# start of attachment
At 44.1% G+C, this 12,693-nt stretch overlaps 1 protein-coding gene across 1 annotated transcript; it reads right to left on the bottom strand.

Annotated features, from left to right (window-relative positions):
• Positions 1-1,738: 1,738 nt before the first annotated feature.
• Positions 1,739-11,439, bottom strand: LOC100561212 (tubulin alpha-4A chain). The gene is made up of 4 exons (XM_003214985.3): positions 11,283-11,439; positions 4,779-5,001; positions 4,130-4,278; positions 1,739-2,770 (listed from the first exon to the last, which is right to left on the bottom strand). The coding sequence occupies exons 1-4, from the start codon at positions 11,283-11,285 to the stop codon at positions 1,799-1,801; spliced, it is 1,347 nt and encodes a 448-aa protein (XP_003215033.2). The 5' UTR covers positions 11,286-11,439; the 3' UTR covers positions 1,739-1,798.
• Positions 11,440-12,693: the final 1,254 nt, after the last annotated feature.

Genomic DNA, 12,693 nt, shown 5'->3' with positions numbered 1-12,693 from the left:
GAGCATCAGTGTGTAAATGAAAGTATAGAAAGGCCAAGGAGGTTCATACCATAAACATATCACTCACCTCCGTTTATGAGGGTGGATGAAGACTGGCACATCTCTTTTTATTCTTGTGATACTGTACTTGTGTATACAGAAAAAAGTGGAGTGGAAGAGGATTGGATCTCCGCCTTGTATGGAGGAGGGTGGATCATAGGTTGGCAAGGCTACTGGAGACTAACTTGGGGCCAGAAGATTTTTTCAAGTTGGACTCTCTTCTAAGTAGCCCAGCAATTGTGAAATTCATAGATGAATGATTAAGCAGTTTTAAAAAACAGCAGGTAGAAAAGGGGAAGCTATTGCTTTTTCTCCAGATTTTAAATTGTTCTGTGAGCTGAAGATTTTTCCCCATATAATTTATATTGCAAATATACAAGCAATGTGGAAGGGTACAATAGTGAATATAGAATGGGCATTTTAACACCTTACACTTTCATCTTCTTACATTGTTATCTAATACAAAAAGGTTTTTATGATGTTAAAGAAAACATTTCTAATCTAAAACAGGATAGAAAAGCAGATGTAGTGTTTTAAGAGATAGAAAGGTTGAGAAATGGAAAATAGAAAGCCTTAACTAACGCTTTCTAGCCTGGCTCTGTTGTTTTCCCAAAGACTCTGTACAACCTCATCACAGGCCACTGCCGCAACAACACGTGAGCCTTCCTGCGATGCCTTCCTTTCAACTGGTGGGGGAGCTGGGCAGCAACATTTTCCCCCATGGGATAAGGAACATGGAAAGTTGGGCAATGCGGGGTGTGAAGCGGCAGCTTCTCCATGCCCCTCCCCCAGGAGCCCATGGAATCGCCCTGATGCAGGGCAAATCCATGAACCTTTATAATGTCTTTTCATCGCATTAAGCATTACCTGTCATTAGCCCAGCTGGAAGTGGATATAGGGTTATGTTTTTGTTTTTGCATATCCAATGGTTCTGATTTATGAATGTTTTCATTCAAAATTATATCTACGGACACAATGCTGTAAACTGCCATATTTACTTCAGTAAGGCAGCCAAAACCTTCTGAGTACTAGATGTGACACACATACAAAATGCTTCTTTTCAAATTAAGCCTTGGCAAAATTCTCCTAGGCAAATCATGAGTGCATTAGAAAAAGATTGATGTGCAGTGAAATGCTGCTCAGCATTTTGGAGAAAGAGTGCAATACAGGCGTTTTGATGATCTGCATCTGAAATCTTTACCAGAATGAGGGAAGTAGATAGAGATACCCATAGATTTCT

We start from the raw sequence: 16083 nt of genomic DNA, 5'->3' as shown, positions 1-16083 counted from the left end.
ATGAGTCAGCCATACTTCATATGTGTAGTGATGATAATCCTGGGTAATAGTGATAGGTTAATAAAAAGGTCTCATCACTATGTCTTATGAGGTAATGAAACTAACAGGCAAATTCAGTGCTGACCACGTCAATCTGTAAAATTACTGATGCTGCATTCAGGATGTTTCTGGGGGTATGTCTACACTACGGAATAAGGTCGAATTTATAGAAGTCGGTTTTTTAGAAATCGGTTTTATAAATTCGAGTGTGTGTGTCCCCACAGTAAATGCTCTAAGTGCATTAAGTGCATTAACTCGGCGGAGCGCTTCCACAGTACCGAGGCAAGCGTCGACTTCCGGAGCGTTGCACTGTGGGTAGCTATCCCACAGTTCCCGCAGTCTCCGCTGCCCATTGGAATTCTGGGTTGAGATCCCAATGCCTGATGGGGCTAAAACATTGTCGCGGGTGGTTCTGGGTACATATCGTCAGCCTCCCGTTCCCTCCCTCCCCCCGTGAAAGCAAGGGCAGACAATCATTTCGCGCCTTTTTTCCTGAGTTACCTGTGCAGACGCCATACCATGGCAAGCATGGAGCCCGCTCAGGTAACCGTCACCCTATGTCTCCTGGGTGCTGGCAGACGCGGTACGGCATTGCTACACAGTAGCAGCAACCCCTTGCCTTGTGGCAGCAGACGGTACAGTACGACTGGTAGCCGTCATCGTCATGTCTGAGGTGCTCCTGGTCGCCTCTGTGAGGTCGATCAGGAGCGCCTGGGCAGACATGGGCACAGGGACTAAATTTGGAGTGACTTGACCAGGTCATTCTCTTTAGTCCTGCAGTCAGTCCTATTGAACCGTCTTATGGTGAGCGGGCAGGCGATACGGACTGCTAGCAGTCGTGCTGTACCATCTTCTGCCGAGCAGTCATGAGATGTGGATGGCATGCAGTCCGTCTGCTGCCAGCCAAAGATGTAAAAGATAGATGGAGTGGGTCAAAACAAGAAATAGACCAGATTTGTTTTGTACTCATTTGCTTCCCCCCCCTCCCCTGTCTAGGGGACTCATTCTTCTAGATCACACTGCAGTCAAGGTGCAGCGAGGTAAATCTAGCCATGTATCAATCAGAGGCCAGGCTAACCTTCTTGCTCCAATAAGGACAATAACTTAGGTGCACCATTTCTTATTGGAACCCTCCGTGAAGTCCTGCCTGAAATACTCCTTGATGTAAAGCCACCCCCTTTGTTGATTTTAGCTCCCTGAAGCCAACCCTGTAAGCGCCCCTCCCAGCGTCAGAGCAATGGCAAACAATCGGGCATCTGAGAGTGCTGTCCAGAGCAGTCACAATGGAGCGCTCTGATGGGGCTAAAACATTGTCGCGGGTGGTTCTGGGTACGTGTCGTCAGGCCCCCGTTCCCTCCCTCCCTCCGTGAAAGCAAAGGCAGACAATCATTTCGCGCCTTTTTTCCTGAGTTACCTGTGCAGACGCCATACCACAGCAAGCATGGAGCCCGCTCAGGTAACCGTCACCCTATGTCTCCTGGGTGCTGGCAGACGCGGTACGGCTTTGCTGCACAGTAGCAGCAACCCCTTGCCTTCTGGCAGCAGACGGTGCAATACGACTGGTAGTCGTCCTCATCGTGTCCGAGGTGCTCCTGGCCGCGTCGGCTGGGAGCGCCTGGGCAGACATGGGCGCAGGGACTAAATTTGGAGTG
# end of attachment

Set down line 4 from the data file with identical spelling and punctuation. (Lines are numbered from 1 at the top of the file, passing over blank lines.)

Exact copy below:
• Positions 1,739-11,439, bottom strand: LOC100561212 (tubulin alpha-4A chain). The gene is made up of 4 exons (XM_003214985.3): positions 11,283-11,439; positions 4,779-5,001; positions 4,130-4,278; positions 1,739-2,770 (listed from the first exon to the last, which is right to left on the bottom strand). The coding sequence occupies exons 1-4, from the start codon at positions 11,283-11,285 to the stop codon at positions 1,799-1,801; spliced, it is 1,347 nt and encodes a 448-aa protein (XP_003215033.2). The 5' UTR covers positions 11,286-11,439; the 3' UTR covers positions 1,739-1,798.